Arab convulsion grips Syria
by Salim Mansur
The unfolding violence in Syria should finally put an end to the illusion fostered in the West that 'Arab Spring' was ringing in freedom and democracy into the Middle East.
Few in the West comprehend the extent to which the Arab-Muslim world is in the midst of a historical convulsion. It is somewhat similar to the sort of upheaval that gripped Europe as a Christian continent in the eventual making of the modern world.
Fewer still comprehend that this current phase of Arab convulsion, beginning in January last year in Tunisia and presently taking hold of Syria, was ironically uncorked by the much maligned George W. Bush when he took the gambit of bringing regime change in Iraq.
A half-century ago in the aftermath of the Suez War of 1956, the Middle East was shaken by the tumult of Pan-Arab nationalism. It undermined the old order and brought a generation of men in military uniforms to rule as despots across the Middle East.
That earlier tumult was stifled and contained. It was not allowed to run its course and exhaust the fury of an oppressive culture that retarded the progress of Arab politics from dictatorship to democracy.
In a commencement address at the U.S. Air Force Academy in June 2004, President Bush candidly explained why Arab politics remained stuck in authoritarianism.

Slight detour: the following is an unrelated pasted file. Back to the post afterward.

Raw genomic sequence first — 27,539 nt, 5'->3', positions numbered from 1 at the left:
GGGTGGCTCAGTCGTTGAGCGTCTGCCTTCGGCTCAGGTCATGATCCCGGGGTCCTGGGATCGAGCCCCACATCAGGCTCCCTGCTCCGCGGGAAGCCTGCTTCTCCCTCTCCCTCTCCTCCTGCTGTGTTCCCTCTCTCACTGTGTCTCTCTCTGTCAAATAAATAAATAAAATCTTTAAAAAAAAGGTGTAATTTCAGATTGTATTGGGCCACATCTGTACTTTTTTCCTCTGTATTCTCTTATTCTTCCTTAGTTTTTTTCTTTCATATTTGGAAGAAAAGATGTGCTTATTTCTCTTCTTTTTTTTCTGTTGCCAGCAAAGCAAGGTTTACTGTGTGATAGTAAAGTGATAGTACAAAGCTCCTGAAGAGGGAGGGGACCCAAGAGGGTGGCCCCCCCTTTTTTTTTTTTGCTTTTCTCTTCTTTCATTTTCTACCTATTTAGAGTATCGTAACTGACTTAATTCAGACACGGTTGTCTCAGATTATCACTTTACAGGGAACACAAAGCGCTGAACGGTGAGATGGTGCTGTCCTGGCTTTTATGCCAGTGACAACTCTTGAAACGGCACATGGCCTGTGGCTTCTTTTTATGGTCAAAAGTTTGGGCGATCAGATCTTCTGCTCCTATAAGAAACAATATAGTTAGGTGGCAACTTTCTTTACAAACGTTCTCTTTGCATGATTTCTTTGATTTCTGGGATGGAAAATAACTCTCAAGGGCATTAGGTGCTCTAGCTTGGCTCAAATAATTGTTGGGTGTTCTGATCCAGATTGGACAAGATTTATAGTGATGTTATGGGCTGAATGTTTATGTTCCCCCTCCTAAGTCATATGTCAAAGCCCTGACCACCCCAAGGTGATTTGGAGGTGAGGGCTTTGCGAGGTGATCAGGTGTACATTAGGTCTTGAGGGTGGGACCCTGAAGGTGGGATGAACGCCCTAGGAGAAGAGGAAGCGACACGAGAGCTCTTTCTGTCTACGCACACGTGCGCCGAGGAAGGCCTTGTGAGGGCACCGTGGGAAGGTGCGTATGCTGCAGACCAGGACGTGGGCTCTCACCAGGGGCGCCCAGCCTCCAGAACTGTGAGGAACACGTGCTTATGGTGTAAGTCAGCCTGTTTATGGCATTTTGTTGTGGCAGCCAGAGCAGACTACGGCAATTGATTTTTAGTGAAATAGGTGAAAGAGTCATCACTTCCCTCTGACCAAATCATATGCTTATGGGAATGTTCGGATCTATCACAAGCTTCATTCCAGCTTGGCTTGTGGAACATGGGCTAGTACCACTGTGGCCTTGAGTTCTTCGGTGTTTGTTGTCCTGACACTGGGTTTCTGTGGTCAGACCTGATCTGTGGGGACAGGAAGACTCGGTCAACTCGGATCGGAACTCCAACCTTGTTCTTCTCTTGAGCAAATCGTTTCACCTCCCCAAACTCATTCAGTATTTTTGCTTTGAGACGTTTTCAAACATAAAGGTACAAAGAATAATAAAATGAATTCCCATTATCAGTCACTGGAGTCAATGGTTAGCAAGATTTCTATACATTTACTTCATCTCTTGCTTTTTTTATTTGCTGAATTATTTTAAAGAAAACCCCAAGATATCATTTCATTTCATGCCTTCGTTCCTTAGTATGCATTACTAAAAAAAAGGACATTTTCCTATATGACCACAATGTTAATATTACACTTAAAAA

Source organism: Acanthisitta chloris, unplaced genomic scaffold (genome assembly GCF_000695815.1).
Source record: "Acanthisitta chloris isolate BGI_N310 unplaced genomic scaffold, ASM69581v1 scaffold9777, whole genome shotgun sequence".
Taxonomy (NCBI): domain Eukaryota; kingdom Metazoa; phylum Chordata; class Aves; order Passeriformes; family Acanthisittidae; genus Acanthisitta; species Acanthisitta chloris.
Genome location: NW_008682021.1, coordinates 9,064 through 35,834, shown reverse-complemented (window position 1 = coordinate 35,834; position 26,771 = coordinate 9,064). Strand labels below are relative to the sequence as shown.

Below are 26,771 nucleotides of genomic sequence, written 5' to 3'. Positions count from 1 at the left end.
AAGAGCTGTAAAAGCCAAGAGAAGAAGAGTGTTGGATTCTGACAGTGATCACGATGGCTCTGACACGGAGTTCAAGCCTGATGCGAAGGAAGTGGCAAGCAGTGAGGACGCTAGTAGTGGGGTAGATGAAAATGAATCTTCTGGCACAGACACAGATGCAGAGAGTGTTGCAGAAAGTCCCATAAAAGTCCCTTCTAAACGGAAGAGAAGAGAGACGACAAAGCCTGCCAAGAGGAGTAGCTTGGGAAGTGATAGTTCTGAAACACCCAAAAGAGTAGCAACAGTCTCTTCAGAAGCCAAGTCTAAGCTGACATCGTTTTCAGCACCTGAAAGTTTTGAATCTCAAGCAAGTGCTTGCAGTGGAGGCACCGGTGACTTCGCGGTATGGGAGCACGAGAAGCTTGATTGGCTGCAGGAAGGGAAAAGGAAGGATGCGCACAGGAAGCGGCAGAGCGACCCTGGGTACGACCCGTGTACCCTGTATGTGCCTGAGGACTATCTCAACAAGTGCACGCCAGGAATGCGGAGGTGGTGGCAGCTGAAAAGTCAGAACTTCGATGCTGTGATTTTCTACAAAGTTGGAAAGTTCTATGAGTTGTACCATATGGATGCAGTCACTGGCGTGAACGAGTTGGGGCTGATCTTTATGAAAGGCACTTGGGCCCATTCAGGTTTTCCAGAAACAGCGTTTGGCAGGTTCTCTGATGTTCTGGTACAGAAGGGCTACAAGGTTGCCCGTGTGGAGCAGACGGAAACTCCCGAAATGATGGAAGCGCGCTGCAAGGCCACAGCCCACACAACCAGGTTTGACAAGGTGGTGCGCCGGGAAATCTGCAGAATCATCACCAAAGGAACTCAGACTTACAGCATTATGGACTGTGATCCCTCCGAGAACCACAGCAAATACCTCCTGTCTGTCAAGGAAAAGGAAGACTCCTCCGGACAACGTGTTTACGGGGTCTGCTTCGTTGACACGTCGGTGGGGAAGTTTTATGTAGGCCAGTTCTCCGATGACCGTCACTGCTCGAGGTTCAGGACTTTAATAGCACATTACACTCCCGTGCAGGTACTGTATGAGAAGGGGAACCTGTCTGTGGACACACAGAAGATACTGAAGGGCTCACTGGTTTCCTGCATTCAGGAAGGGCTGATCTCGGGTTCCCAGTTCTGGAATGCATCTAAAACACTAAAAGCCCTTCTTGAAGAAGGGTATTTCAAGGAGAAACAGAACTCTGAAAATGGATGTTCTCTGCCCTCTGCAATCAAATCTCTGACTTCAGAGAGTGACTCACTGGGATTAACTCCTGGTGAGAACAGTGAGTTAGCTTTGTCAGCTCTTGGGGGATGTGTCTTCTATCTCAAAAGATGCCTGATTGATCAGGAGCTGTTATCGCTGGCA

"For decades, free nations tolerated oppression in the Middle East for the sake of stability. In practice, this approach brought little stability and much oppression, so I have changed this policy," he said.
Regime change did not work out smoothly or satisfactorily for the Iraqis. The reason in part was Iraqis received their freedom, as Fouad Ajami chronicled in his book on the overthrow of Saddam Hussein, as a "foreigner's gift."
Yet the idea of regime change was contagious, and in time it took hold of the Arab masses. And once the "Bush Doctrine" was swallowed by Bush's successor in the White House — though Obama and his minions will never admit this — it meant the end for those Arab despots, such as Hosni Mubarak of Egypt, tied to the West.
The Syrian despot is tied to Iran, Russia, China and has the support of anti-American regimes such as Hugo Chavez's in Venezuela. Consequently, Bashar al-Assad and his henchmen are prepared to crush their opposition regardless of the denunciations of human rights groups and governments in the West.
Even if the Syrian despot survives in power, the historic convulsion seizing the Middle East will not be contained or stifled this time around.
It is through experiencing the full havoc of this convulsion that people of the Middle East will eventually learn they need to move out of their closed circle of tribal politics, and shed the collectivist ideology of Islamism if they want freedom and democracy for themselves.
Freedom cannot be a foreigner's gift. When it is, it then breeds resentment and ingratitude as it has among Iraqis.
Islamism can provide no answer for Arabs in meeting the demands of the modern world.
Iranians opposed to their regime have learned this bitter truth. Arabs will have to discover it as they exchange tribal politics for totalitarian rule behind the veil of false religious piety.